To give a VERY recent example: one of the main events the past 2 days was a viral tweet from Trinidadian rap artist Nicki Minaj where she described a friend of her cousin blaming a COVID vaccine for his swollen testicles, followed by doctors around the world explaining it's more likely to be an STI. Even the Trinidadian Secretary of Health chimed in saying they do not have any records of this case. Then in response to another tweet of Minaj saying people would shove marbles up their anus if Democrats asked them to, Fox News asked a Republican congressman live on air "you're not gonna shove marbles up your ass, are you?".
News events like these feel like something that only 5 years ago would appear on sites like The Onion or The Babylon Bee. Entire communities have appeared sharing news items like this which feel satirical but are real news, and the articles seem wilder and wilder with each passing week.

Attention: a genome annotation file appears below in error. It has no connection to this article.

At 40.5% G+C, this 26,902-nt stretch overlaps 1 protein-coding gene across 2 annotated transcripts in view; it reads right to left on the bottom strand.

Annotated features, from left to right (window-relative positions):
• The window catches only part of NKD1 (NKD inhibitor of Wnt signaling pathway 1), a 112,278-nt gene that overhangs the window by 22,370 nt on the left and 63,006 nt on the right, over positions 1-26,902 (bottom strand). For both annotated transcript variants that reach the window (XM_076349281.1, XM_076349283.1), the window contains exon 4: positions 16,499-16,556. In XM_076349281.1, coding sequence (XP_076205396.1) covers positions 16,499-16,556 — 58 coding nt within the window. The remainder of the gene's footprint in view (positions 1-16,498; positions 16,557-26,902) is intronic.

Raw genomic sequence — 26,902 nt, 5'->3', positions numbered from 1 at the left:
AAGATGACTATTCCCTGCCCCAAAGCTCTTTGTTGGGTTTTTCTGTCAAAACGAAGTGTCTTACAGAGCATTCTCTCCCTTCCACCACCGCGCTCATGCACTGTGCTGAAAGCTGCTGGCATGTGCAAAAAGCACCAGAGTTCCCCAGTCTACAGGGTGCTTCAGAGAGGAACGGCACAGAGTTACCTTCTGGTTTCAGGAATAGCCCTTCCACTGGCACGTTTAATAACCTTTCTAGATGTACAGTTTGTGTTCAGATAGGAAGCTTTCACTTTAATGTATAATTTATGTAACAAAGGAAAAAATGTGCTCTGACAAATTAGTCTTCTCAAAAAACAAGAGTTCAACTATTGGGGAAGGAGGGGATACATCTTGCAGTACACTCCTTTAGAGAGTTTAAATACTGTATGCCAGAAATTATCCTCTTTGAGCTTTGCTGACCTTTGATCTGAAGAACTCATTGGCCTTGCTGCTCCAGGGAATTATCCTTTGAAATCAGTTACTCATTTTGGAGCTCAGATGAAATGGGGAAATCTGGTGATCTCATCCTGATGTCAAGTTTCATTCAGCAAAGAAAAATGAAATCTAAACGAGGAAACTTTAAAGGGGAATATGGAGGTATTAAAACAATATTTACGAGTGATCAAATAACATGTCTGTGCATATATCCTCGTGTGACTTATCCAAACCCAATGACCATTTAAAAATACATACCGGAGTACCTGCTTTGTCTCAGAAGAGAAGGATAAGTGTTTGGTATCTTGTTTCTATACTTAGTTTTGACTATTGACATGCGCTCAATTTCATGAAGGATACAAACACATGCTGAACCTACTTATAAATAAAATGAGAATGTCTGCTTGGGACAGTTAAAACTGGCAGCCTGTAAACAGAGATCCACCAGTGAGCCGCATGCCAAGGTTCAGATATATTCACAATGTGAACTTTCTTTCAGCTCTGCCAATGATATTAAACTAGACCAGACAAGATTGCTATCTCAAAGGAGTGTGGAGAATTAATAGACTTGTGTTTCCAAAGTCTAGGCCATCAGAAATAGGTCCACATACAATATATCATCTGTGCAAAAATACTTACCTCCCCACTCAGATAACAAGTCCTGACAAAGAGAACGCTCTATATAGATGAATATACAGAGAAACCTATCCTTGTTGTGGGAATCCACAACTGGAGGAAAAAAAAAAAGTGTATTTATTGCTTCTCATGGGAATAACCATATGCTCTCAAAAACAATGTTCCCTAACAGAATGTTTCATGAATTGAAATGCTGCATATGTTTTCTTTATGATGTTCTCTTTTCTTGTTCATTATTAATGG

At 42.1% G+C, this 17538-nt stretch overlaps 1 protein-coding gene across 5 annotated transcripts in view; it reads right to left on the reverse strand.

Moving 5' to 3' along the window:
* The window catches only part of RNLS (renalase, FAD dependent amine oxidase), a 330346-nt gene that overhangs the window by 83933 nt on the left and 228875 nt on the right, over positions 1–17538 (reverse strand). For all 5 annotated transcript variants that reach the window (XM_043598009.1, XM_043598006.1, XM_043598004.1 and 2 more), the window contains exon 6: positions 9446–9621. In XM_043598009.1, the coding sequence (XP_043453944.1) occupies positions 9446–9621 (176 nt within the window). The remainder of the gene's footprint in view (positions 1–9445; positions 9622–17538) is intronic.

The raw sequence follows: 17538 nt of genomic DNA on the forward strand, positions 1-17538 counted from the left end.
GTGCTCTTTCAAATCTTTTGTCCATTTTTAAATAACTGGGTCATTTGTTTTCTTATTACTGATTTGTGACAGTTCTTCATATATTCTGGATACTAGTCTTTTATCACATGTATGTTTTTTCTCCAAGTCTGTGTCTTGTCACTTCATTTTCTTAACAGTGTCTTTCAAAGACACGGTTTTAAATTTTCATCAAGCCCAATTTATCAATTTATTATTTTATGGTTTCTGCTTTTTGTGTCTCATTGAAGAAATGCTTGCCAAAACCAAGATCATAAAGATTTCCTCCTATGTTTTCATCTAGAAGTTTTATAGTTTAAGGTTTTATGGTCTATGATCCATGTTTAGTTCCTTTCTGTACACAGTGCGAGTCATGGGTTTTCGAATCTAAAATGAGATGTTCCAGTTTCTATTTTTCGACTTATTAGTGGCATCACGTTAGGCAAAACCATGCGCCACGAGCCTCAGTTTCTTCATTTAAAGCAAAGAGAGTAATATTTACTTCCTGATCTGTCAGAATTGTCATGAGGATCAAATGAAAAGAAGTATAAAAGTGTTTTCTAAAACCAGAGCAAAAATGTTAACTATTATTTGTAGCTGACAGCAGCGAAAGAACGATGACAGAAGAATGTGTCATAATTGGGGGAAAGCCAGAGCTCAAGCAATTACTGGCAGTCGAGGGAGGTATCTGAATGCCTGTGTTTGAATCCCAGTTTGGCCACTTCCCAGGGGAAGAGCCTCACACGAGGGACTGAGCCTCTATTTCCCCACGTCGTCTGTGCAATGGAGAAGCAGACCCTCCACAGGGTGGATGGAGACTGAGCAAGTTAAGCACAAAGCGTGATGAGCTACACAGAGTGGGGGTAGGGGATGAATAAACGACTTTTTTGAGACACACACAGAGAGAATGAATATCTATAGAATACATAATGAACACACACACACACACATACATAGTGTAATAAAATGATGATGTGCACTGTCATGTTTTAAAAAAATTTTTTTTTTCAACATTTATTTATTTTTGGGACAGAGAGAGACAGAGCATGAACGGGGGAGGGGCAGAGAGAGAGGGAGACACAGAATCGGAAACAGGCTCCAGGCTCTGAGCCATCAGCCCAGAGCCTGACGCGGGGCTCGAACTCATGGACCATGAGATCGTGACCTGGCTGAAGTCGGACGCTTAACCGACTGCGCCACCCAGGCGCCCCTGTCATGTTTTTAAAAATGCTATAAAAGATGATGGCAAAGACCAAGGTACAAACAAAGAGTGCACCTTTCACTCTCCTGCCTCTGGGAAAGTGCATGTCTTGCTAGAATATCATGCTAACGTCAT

A related problem is that alongside the rise of real news that feels like satire, there's also been a massive increase in news articles that appear real and realistic, but are actually spreading lies and misinformation to further their own agenda.
It feels like if you're writing satire, it runs the risk of either being seen as real because it's something that might conceivably happen, or being accused of trying to pass fake news as genuine even though you're just trying to tell a joke.
People tend to know that certain sources are satire and should be interpreted as such, but it's not always the case. Starting out as a new satirical author means people will generally believe you even if you place 30 point capitals on your about page saying your news is satirical.
What's the most appropriate way to deal with this conundrum? How can an artist responsibly write satire, i.e. in a way that people will instantly see that it's meant for comedy and that it's not supposed to be real?